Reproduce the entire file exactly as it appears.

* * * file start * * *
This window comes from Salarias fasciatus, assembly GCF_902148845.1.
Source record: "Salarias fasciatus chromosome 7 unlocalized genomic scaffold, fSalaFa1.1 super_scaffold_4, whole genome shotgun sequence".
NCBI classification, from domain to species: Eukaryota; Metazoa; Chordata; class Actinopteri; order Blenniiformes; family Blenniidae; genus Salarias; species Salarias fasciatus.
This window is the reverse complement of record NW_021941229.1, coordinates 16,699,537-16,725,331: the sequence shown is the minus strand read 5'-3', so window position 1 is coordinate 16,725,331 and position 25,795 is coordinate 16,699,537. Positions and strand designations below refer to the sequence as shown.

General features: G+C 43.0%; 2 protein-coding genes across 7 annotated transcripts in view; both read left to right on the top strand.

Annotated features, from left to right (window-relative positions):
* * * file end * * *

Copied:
This window comes from Salarias fasciatus, assembly GCF_902148845.1.
Source record: "Salarias fasciatus chromosome 7 unlocalized genomic scaffold, fSalaFa1.1 super_scaffold_4, whole genome shotgun sequence".
NCBI classification, from domain to species: Eukaryota; Metazoa; Chordata; class Actinopteri; order Blenniiformes; family Blenniidae; genus Salarias; species Salarias fasciatus.
This window is the reverse complement of record NW_021941229.1, coordinates 16,699,537-16,725,331: the sequence shown is the minus strand read 5'-3', so window position 1 is coordinate 16,725,331 and position 25,795 is coordinate 16,699,537. Positions and strand designations below refer to the sequence as shown.

General features: G+C 43.0%; 2 protein-coding genes across 7 annotated transcripts in view; both read left to right on the top strand.

Annotated features, from left to right (window-relative positions):